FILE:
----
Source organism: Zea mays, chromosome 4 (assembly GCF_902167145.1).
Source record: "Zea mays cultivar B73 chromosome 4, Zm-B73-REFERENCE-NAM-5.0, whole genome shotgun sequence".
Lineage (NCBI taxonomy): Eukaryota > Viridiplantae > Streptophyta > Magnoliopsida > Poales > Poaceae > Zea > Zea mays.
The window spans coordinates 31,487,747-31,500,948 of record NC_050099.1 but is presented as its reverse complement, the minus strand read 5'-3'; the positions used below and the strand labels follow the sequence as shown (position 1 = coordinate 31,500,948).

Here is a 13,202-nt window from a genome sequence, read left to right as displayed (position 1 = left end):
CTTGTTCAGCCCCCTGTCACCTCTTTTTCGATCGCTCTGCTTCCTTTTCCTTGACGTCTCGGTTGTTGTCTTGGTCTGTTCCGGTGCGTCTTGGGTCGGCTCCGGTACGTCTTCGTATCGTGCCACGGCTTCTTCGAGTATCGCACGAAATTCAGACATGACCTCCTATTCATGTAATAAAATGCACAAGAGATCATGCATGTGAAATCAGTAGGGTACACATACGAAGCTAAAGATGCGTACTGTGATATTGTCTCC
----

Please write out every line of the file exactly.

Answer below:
Source organism: Zea mays, chromosome 4 (assembly GCF_902167145.1).
Source record: "Zea mays cultivar B73 chromosome 4, Zm-B73-REFERENCE-NAM-5.0, whole genome shotgun sequence".
Lineage (NCBI taxonomy): Eukaryota > Viridiplantae > Streptophyta > Magnoliopsida > Poales > Poaceae > Zea > Zea mays.
The window spans coordinates 31,487,747-31,500,948 of record NC_050099.1 but is presented as its reverse complement, the minus strand read 5'-3'; the positions used below and the strand labels follow the sequence as shown (position 1 = coordinate 31,500,948).

Here is a 13,202-nt window from a genome sequence, read left to right as displayed (position 1 = left end):
CTTGTTCAGCCCCCTGTCACCTCTTTTTCGATCGCTCTGCTTCCTTTTCCTTGACGTCTCGGTTGTTGTCTTGGTCTGTTCCGGTGCGTCTTGGGTCGGCTCCGGTACGTCTTCGTATCGTGCCACGGCTTCTTCGAGTATCGCACGAAATTCAGACATGACCTCCTATTCATGTAATAAAATGCACAAGAGATCATGCATGTGAAATCAGTAGGGTACACATACGAAGCTAAAGATGCGTACTGTGATATTGTCTCC